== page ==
There is always a challenge to retain and attract players when your neighbours are stronger. They [Denmark] are so close to us, but there is a huge difference in financial capabilities.
Academy talent key to prosperity
With a richer neighbour to the south in Denmark, clubs in Sweden face a constant battle to retain and attract talent.
For Stockholm-based AIK, investment in youth development has brought financial benefits. Of the club’s 10 biggest player sales by transfer fee, eight moved when they were aged 23 and under, and two of those were teenagers.
Sporting Director Henrik Jurelius tells TransferRoom: “When going into a transfer window, of course you always hope to come out of it with a stronger team.
"We want to stay at the top, and the ambition always is to qualify for the group stages of European competition. But we know there is a big interest in our players and it is not easy to hold on to them.
“Financially in Sweden, the football is below Denmark, so it is hard to compete. The value of the league TV rights are not as big in Sweden as in Denmark so the clubs there have more money and the taxes are better there for the players.
"It means there is always a challenge to retain and attract players when your neighbours are stronger. They are so close to us, but there is a huge difference in financial capabilities.”
AIK Sporting Director Henrik Jurelius at a TransferRoom Summit
The financial strength of the Danish league is also highlighted by the transfer fees their clubs can command. According to data compiled by TransferRoom, the average fee over the last five years for player transfers out of Sweden is €220,000, compared with almost €500,000 in Denmark.
But with direct access to the needs and wants of more than 650 clubs worldwide and their decision-makers, being on TransferRoom is creating wider selling opportunities for AIK, should the need arise.
Jurelius says: “The expectation of the club and the supporters is to win every year so the biggest issue for us, especially after the pandemic, is that we have a squad that if we hit the crossbar one year and we don’t quite qualify for Europe, we have the opportunity to transfer a player.
"That’s why we are aiming for three academy players in the starting XI so we always have something to lean back on, from a financial perspective.”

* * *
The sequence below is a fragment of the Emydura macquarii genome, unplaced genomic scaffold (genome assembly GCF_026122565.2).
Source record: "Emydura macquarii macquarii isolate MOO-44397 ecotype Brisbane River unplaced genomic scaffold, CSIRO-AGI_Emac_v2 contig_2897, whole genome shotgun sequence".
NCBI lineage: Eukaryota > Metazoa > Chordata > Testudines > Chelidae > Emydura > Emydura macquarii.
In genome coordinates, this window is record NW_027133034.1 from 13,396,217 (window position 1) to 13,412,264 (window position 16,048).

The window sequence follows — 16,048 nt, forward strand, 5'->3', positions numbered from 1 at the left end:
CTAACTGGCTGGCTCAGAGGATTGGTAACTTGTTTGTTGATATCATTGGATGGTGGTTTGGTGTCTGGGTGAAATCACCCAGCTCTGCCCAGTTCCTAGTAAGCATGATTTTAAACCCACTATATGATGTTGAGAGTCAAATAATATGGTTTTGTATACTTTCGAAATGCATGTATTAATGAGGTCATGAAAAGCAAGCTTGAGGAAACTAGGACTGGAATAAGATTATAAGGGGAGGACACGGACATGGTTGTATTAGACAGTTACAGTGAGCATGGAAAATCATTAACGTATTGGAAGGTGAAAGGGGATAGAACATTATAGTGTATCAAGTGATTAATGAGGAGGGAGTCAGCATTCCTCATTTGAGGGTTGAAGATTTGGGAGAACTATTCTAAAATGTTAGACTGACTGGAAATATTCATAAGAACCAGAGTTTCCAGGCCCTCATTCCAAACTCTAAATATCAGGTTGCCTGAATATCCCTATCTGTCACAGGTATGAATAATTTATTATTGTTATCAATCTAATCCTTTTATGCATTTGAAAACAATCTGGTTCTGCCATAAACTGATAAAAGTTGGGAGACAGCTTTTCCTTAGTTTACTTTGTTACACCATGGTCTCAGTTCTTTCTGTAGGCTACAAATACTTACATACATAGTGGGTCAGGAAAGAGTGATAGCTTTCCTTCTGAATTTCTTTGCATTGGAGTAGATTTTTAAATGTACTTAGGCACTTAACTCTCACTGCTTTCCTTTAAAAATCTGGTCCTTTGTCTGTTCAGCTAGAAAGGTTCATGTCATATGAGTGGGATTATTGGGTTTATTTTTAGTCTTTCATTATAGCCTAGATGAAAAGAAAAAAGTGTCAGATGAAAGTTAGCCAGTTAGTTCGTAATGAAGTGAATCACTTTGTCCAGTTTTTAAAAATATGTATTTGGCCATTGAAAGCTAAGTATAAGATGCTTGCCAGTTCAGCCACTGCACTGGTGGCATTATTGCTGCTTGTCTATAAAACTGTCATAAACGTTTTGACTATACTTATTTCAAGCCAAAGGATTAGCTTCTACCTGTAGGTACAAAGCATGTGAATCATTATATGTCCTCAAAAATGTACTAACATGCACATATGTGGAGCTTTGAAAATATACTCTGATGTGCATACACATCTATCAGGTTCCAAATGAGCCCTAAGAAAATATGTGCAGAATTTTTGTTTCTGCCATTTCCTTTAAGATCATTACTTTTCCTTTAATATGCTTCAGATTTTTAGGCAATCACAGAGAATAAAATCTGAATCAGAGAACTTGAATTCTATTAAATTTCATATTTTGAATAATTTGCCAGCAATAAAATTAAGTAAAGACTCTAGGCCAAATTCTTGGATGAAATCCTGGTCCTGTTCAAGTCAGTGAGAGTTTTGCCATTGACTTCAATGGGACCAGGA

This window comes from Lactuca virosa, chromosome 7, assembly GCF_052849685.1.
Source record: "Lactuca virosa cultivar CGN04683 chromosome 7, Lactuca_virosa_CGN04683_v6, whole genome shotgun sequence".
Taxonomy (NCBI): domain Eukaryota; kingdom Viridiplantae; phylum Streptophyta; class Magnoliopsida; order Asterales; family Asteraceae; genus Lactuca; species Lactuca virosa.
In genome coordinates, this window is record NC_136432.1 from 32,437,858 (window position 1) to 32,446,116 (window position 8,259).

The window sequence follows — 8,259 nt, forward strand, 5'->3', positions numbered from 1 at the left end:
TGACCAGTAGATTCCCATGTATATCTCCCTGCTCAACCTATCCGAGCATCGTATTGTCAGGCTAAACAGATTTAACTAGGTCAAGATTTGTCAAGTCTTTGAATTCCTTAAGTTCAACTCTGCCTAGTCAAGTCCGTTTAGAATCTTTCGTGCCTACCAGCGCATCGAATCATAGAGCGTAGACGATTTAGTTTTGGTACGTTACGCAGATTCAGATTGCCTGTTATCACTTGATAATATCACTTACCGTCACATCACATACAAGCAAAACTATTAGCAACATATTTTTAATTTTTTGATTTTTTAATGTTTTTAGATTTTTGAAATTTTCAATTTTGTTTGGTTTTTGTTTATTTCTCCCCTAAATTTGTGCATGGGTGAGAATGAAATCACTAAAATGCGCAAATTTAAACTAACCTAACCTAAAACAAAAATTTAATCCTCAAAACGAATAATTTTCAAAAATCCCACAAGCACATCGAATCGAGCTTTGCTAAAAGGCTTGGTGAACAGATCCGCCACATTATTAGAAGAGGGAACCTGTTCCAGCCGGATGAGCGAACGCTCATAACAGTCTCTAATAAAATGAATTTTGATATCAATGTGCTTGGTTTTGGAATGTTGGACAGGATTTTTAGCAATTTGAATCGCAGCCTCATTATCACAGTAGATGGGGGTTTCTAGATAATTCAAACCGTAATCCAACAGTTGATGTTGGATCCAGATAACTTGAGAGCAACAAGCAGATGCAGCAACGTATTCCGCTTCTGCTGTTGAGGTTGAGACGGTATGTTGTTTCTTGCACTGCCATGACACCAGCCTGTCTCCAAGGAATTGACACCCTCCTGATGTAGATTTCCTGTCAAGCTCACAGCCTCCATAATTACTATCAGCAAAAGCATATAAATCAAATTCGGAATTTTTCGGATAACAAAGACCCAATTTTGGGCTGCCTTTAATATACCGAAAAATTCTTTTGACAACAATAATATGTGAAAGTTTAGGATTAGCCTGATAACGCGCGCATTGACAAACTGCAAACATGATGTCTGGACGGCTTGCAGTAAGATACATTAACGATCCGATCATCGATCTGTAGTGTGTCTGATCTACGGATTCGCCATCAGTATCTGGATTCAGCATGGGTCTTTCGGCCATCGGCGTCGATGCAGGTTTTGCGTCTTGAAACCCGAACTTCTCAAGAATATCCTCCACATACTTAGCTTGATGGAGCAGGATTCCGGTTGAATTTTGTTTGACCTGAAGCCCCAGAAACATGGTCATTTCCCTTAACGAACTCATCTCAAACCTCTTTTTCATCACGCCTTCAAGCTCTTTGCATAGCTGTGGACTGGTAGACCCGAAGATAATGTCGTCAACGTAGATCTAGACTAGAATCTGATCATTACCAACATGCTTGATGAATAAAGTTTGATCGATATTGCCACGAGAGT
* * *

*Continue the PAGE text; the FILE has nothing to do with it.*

The club’s top young talents at present include the likes of Bilal Hussein, captain of Sweden U21s (born 2000), Yasin Ayari (2003) and Amar Abdirahman Ahmed (2004).
All three came out of the AIK academy, which counts senior internationals Alexander Isak and Robin Quaison among its famous graduates, and which is core to the work Jurelius and the football department are doing.
He explains: “We want to play at least three Under-21s in the starting XI. In a squad of 18, you have to have nine homegrown players, so 50%. But we aim for only between 20% and 30% of foreign players each season.
“We have a focus on youth and the academy, and for the other more experienced players, they could be 25 or 36, age doesn’t really matter. What’s most important is having the right character to help develop the next generation.”
Jurelius, who has been in the job since the start of the 2020 season, cites veteran Sebastian Larsson, who won over 130 caps for Sweden, and much-travelled forward John Guidetti as “excellent examples” of that recruitment strategy.
“With Sebastian, you can see the development of the players playing alongside him in midfield, like Bilal Hussein this year. That is something that is part of our strategy.
"We think that John Guidetti has these qualities as well. When he had a vacation before he joined us, he called up some of the young players and invited them to come and train with him. That is the mentality we want.”
TransferRoom network aids short-term star signing
Guidetti took the place of fellow Sweden international striker Jordan Larsson, who was a surprise short-term signing from Spartak Moscow ahead of the 2022 season.
In the wake of Russia’s invasion of Ukraine, FIFA gave special dispensation for foreign players in either country to suspend their contracts until June 2022 (later extended to June 2023) and find a temporary club elsewhere.
According to TransferRoom, Larsson had an Expected Transfer Value (xTV) of around €9m when he moved on loan to AIK.
A player well beyond the traditional financial reaches of any Swedish club, but extenuating circumstances and a connection made on TransferRoom helped secure the deal.
"It's a lot about the contacts you make": Jurelius with short-term signing Jordan Larsson
Even after many years in the game, you can’t know everyone at every club. Alerted to Larsson’s potential availability but unsure of the correct contact at Spartak, Jurelius declared interest in the striker on TransferRoom and soon received a call from the Russian club’s Sporting Director to complete the loan deal.
“It’s about the contacts you make, whether on the platform or at the live events, where you save a lot of time meeting 180 clubs,” says Jurelius, with AIK also having found success in finding first team experience for their squad players.
He continues: “We have eight players out on loan, and some of those are due to the work on TransferRoom where we found good partner clubs.
"If you have a player who you feel in pre-season that the lack of playing time will be a problem, then you have to find a solution.
"Loans should be beneficial for the two clubs and the player, but it is not always easy to find a perfect match. The information you get and can share on TransferRoom helps find those matches that suit everyone.”